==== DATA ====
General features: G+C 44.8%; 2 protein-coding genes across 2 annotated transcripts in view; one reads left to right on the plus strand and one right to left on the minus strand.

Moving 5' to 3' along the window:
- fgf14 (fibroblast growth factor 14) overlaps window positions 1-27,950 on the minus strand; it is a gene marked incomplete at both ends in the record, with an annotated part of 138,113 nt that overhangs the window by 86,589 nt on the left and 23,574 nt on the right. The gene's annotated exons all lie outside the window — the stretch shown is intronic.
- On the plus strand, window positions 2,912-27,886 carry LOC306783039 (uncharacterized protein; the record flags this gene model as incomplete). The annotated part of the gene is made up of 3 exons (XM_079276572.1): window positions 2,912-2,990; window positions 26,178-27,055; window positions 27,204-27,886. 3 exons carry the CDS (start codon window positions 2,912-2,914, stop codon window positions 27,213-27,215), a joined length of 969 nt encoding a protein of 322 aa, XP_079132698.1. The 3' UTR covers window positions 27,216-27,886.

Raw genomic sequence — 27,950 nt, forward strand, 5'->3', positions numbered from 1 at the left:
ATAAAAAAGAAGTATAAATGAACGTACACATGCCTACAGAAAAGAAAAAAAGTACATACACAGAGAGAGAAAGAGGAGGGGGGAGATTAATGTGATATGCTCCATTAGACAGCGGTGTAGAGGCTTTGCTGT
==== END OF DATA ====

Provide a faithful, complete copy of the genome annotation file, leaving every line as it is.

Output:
General features: G+C 44.8%; 2 protein-coding genes across 2 annotated transcripts in view; one reads left to right on the plus strand and one right to left on the minus strand.

Moving 5' to 3' along the window:
- fgf14 (fibroblast growth factor 14) overlaps window positions 1-27,950 on the minus strand; it is a gene marked incomplete at both ends in the record, with an annotated part of 138,113 nt that overhangs the window by 86,589 nt on the left and 23,574 nt on the right. The gene's annotated exons all lie outside the window — the stretch shown is intronic.
- On the plus strand, window positions 2,912-27,886 carry LOC306783039 (uncharacterized protein; the record flags this gene model as incomplete). The annotated part of the gene is made up of 3 exons (XM_079276572.1): window positions 2,912-2,990; window positions 26,178-27,055; window positions 27,204-27,886. 3 exons carry the CDS (start codon window positions 2,912-2,914, stop codon window positions 27,213-27,215), a joined length of 969 nt encoding a protein of 322 aa, XP_079132698.1. The 3' UTR covers window positions 27,216-27,886.

Raw genomic sequence — 27,950 nt, forward strand, 5'->3', positions numbered from 1 at the left:
ATAAAAAAGAAGTATAAATGAACGTACACATGCCTACAGAAAAGAAAAAAAGTACATACACAGAGAGAGAAAGAGGAGGGGGGAGATTAATGTGATATGCTCCATTAGACAGCGGTGTAGAGGCTTTGCTGT